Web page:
Between erratic market conditions, risk-fraught clinical trials, and unpredictable drug development pipelines, biotech investors know that with some stocks, discretion is the better part of valor. Nonetheless, July is a critical month for several leading biotech companies, and there's a lot that investors need to know if they want to make a prudent decision about whether to invest.
Moderna's growth streak may face trouble ahead
As one of the first biotech companies to move into clinical trials with a COVID-19 vaccine candidate, Moderna (NASDAQ:MRNA) has had a rollercoaster of a year, with its stock growing in the triple digits from March to May. But Moderna's shares stumbled immediately after the company announced at the end of June that its highly anticipated COVID-19 vaccine phase 3 clinical trials had been delayed for an unknown period. The delay is related to Moderna's dosing protocol, but it's unclear if it means that the company's phase 2 results were worse than expected.
The company's COVID-19 vaccine is far from its only pipeline project, and Moderna has a small handful of phase 2 programs that it will move forward in the fall whether or not its vaccine development efforts are successful. If Moderna's COVID-19 trial proceeds and reports favorable results, even with the recent troubling delay, its 47.7% year-over-year quarterly revenue decline will be easy for investors to ignore.
Either way, with more than $1.2 billion in cash on hand and less than $152 million in debt, Moderna has plenty of runway to get its pipeline projects off the ground. This means that more conservative investors might consider waiting for news about Moderna's other ongoing projects before proceeding.
Sangamo inches closer to the market with its gene therapy for hemophilia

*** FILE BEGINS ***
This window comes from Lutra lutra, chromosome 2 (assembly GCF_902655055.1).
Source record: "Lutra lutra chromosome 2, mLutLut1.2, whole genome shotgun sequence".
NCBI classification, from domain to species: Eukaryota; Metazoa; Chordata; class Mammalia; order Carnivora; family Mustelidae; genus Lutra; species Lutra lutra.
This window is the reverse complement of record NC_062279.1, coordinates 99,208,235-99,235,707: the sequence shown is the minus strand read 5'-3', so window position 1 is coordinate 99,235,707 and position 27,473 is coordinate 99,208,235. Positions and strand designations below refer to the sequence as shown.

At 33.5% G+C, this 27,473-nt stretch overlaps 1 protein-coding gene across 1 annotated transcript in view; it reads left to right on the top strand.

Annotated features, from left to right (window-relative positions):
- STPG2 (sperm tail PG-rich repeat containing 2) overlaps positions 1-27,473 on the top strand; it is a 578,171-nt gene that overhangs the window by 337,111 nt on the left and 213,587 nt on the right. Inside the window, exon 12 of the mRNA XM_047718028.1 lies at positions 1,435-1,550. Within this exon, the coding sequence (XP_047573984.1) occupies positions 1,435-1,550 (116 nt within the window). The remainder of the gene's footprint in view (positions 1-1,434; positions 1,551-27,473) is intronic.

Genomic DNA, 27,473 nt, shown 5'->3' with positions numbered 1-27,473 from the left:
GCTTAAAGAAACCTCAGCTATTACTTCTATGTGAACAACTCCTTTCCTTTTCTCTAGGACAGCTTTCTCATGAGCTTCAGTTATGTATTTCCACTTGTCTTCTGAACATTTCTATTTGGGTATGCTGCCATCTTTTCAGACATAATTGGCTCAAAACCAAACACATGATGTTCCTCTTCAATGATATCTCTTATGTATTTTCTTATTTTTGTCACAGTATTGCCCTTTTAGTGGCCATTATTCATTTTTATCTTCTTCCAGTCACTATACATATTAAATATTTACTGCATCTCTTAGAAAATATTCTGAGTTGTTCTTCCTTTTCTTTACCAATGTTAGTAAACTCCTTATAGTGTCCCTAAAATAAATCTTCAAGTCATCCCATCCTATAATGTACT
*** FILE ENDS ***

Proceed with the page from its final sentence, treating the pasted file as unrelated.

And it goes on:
Gene therapy company Sangamo Therapeutics (NASDAQ:SGMO) recently initiated a reorganization of its research and development (R&D) business units into two separate wings, with one wing dedicated to preclinical research and the other to clinical development. Despite the market's mildly negative reception, this is good news because it means the company is anticipating a need for more robust development resources in the future. The change will help the company prepare to move forward with clinical trial operations and develop manufacturing protocols for its cellular and gene therapies.
Sangamo is worth watching because its first major pipeline project is just months way from potentially getting regulatory approval. At present, Sangamo is highly unprofitable, but it nets $107.4 million in trailing-12-month revenue from its phase 3 clinical trial collaborations with Pfizer for its hemophilia A gene therapy, as well as two phase 2 collaborations with Sanofi.
The ultimate buy signal for Sangamo will be when its phase 3 gene therapy trial for hemophilia concludes and the company receives regulatory approval to sell it on the market, but there will likely be good news in the interim. Follow Sangamo's press releases regarding its hemophilia gene therapy closely, as positive results will lend validity to the two other gene therapy programs in Sangamo's pipeline, thereby prompting stock growth.
Editas' high-stakes phase 1 gene therapy trial may wow investors
Editas (NASDAQ:EDIT) is a closely followed biotech thanks to its heavy utilization of popular gene editing technologies like CRISPR. While the company's stock price has grown substantially during its short history, investors may soon see it truly take off.
Editas' EDIT-101 gene therapy for Leber congenital amaurosis recently advanced into phase 1 clinical trials, in which the first patients were dosed with the therapy. While results from this initial dosing have not yet been published, there's a good chance that Editas will report on early progress by the end of the summer. If the early patient-dosing studies indicate that Editas's therapy is broadly safe in the short term, its stock price will get a powerful boost.
Editas has no products approved for sale, but it has posted year-over-year quarterly revenue growth of 176.6% thanks to its numerous preclinical development collaborations with companies like Abbvie. These collaborations will ensure that Editas can keep the lights on while it pushes its novel gene therapies through risky clinical trials.